• from the date you start getting Pension Credit
  • after you’ve had 9 consecutive Universal Credit payments
  • after you’ve claimed any other qualifying benefit for 39 consecutive weeks

You might still be able to get SMI if you apply for one of the qualifying benefits but cannot get it because your income is too high. You’ll then be treated as getting the benefit you applied for.

The interest covered is currently assumed to be 2.61% of the mortgage sum and the interest you will pay on the SMI loan is currently 1.3%. This may vary but will not change more than twice per annum. You’ll need to repay the money you get with interest when you sell or transfer ownership of your home. You can also make voluntary payments beforehand if you wish.

SMI is capped at interest on a sum of £200,000 if you are working or £100,000 for pensioners or you started claiming another qualifying benefit before January 2009.

How To Get a Mortgage on a Zero Hour Contract

Many people believe that it’s impossible to obtain a mortgage if your sole income is derived from employment on a zero hours contract. Whilst this is a more precarious type of employment and does make obtaining a competitive mortgage offer more difficult, it is possible.

With the growth of zero hours contracts in the UK over the last decade or more, lenders appreciate that more and more people are likely to be employed on these less predictable contracts of employment. However, just because your employment contract might not guarantee hours of work every month (and therefore income) many employees on zero hours contracts might well be earning a respectable income month in – month out, despite the lack of formal hours in their contract.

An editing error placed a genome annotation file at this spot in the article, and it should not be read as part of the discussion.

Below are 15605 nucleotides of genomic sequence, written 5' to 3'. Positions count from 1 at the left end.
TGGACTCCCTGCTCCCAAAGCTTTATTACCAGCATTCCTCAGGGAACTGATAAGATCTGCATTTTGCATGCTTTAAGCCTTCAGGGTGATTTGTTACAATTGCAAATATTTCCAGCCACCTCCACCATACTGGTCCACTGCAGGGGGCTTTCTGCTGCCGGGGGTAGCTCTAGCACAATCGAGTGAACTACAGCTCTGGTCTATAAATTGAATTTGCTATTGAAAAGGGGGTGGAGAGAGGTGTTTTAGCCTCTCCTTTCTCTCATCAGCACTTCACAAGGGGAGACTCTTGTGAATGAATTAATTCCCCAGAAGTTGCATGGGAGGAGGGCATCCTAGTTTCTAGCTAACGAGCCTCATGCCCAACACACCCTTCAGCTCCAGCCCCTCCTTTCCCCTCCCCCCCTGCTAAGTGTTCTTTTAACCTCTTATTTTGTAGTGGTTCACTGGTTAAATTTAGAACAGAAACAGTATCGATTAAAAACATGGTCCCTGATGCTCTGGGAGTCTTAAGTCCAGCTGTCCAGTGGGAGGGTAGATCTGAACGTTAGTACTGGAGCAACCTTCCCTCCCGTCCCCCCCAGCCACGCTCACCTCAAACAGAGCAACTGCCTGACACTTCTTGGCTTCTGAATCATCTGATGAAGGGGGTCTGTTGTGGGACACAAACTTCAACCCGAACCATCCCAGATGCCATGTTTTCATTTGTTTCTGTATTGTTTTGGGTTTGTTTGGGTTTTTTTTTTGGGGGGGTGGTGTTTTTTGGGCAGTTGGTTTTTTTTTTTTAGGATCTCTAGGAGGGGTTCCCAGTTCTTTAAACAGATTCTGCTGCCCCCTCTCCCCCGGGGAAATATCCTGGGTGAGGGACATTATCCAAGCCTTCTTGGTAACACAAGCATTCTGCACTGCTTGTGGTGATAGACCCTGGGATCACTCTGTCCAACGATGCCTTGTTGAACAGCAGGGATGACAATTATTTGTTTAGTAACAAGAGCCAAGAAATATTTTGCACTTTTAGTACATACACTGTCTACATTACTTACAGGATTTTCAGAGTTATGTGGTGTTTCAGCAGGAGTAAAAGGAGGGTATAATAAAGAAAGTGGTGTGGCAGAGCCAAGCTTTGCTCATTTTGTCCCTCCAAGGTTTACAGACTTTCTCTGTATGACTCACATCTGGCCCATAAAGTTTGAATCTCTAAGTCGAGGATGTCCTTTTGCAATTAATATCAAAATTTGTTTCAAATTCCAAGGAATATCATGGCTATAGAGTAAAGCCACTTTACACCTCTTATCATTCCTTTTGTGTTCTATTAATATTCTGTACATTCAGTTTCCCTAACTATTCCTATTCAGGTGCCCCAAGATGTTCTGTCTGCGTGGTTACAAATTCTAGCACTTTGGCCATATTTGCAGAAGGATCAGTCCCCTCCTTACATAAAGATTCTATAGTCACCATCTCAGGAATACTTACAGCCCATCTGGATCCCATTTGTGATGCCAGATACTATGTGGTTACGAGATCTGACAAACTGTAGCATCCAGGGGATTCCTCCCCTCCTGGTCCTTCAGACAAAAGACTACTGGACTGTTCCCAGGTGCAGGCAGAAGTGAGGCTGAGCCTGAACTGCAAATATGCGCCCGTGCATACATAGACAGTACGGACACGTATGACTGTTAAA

It is, therefore, important to make sure that you make the best case possible when making your mortgage application. For example, some lenders might want to see at least three months proof of income. Others might need 12 months. Making an application to the wrong lender for your needs could be time consuming and costly, involving you in wasted effort and perhaps even damaging your chances of obtaining a mortgage elsewhere if you are rejected by a lender that was never likely to fit your circumstances.

Mortgage lenders will want to reduce their risk. This means that higher earners with skills are likely to be a more attractive proposition. So are lenders with a larger deposit, especially those with a Loan To Value of 80% or less. Having worked in the same industry for a decent period of time or, better still, for one employer for a good while, will help.

It’s also worth noting that many people borrow as a couple and if one borrower has a salary and the other has an income through a zero hours contract the impact might be less relevant. Also, where you are buying a property to let as an investment your income might have little or no relevance as some lenders in the buy to let market assess their lending criteria on other factors such as LTV and net rental income.

Therefore, when on a zero hours contract, it’s important to make sure you apply to the right lender for your circumstances and present your application in the most favourable light.

For an initial chat and a no-obligation consultation contact BlueQ, today.

keys to new home

Negotiating Tips When Buying a Property